this gives a nasty jitter. to fix (if this is your prob) move the mesh, then face the cam at it then draw. hope this helps Klaus

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Thanks for the idea, but the camera''s facing vector never changes (it''s perpendicular to the X-Y plane, looking straight "down", as it were). The camera pans and moves in and out, but always faces the same direction.

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Let me see if I get this straight. You''re creating a top-down perspective game and you want your camera to always be on top of a certain vehicle or something?

It''s a long thread and I may have totally missunderstood, but if you just want the camera ontop of a particular object, then the solution is pretty simple. Just set the camera''s x and y coordinates to be the same as the object you''re following. Set the z coordinate to be some constant value or a predefined distance above the object.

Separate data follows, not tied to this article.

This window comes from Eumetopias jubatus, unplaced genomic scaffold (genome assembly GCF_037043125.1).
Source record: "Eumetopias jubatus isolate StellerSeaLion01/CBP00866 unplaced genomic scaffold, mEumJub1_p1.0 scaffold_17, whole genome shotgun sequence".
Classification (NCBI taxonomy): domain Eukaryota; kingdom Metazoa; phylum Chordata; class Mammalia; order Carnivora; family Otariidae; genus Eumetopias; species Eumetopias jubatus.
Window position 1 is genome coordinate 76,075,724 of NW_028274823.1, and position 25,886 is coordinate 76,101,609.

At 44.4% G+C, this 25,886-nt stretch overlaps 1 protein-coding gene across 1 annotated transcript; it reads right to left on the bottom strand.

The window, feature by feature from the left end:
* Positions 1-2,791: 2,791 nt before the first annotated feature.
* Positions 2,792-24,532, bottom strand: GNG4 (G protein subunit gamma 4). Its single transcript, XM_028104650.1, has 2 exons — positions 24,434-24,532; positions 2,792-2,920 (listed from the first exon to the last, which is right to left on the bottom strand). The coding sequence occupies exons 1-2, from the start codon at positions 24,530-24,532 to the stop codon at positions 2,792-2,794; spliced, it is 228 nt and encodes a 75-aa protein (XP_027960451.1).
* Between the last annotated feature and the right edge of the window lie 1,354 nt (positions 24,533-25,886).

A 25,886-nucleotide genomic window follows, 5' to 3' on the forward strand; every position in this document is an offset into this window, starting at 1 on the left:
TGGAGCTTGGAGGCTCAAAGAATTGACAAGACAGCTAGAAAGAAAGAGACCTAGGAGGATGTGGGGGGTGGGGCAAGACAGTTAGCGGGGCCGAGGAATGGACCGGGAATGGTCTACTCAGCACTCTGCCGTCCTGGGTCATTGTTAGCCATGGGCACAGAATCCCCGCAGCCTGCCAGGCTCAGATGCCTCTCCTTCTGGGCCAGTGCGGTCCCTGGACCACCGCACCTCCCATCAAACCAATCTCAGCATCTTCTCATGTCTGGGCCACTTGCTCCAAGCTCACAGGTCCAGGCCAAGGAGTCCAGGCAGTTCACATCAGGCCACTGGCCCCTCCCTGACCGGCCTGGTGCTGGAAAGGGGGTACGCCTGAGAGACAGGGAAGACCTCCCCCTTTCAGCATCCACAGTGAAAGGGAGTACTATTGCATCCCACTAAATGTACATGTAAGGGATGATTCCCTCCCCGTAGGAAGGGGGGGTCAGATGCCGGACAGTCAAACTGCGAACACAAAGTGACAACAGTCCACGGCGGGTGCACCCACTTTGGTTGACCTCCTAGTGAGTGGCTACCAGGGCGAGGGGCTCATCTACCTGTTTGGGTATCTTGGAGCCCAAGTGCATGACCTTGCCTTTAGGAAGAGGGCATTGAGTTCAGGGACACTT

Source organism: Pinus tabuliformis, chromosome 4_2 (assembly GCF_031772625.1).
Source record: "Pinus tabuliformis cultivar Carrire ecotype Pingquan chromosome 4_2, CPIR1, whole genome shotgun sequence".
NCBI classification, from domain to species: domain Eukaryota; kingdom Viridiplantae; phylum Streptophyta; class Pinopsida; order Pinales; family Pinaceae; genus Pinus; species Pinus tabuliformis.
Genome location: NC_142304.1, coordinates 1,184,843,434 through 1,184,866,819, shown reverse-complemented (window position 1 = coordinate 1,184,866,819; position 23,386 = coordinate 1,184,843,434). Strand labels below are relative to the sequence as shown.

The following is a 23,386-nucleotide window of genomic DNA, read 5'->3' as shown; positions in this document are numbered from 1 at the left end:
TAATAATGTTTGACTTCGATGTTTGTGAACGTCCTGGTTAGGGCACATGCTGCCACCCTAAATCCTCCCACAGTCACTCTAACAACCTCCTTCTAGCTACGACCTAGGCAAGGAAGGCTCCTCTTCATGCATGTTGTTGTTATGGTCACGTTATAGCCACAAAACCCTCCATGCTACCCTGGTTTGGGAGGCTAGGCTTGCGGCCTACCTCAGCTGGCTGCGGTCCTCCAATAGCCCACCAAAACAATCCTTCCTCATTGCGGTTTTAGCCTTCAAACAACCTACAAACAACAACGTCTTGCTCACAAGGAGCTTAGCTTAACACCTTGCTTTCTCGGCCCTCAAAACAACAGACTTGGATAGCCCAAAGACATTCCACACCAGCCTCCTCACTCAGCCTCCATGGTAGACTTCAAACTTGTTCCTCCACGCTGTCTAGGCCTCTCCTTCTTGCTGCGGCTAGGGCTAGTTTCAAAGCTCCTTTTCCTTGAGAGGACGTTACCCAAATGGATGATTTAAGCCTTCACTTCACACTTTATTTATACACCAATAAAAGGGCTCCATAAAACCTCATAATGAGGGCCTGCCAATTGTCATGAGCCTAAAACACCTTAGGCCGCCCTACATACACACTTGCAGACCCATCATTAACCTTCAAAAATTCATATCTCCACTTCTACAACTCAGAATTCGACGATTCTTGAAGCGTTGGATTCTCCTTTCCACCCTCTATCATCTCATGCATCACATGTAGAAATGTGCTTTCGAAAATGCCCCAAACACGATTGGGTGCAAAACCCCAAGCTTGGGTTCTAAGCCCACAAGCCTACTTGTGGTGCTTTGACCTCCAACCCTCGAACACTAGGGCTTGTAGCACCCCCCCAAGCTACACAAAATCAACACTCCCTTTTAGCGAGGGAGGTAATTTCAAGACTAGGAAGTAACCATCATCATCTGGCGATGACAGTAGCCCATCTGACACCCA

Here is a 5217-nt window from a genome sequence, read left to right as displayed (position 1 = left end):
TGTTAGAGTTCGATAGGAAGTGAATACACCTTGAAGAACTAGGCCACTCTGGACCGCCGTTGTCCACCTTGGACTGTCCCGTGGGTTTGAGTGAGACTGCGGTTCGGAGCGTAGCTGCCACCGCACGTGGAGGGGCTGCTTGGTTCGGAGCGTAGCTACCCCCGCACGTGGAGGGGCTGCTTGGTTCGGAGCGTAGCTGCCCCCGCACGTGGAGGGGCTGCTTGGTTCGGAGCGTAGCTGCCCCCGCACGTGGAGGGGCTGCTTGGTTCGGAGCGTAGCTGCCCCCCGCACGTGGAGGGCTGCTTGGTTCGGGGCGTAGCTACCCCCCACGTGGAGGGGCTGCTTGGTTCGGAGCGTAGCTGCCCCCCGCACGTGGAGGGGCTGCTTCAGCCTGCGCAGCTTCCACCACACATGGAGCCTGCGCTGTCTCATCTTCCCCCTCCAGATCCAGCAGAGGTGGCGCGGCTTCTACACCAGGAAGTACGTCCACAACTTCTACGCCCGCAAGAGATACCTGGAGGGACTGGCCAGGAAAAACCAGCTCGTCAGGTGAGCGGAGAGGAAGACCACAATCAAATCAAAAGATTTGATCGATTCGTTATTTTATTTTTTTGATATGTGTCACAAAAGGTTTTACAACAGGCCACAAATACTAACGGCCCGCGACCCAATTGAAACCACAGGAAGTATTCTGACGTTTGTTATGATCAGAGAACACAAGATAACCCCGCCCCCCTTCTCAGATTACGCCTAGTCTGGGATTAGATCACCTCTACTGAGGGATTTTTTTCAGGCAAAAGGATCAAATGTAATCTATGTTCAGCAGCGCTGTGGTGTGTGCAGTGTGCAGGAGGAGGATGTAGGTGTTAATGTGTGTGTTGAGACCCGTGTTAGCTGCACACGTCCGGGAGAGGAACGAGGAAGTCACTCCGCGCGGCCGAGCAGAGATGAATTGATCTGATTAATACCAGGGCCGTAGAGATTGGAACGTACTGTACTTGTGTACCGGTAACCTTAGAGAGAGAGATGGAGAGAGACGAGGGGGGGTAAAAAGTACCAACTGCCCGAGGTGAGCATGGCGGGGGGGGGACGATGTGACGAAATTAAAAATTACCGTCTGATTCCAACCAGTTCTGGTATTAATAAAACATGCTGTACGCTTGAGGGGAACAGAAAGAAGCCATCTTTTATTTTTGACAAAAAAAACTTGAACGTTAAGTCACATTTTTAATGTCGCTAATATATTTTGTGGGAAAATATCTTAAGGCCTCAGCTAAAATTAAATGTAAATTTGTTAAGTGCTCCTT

Again, I may have totally missunderstood but hope this helps,
neneboricua

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You DO understand what I''m doing correctly.

The problem is that when I do that, the ship that I''m following with the camera jitters around, as if it''s coordinates are slightly off (even though they''re not). Something in the matrix transformations seems to be screwing it up, which research indicated was a precision problem. The extra catch is that the "precision problems" appear very near (0,0,0)...which it shouldn''t. At least the way I''m doing it now ensures that nothing is drawn far from the origin, which should keep precision good and stop the jitter...but it doesn''t.

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Hi...

Camera ''jitters'' are common in scrolling games. It is caused by the variations in your ''ms'' elapsed time. SPECIALLY SINCE YOU''RE USING VISUAL BASIC. I used to make some games with VB, and ''ms'' jumps around alot more in VB than C++.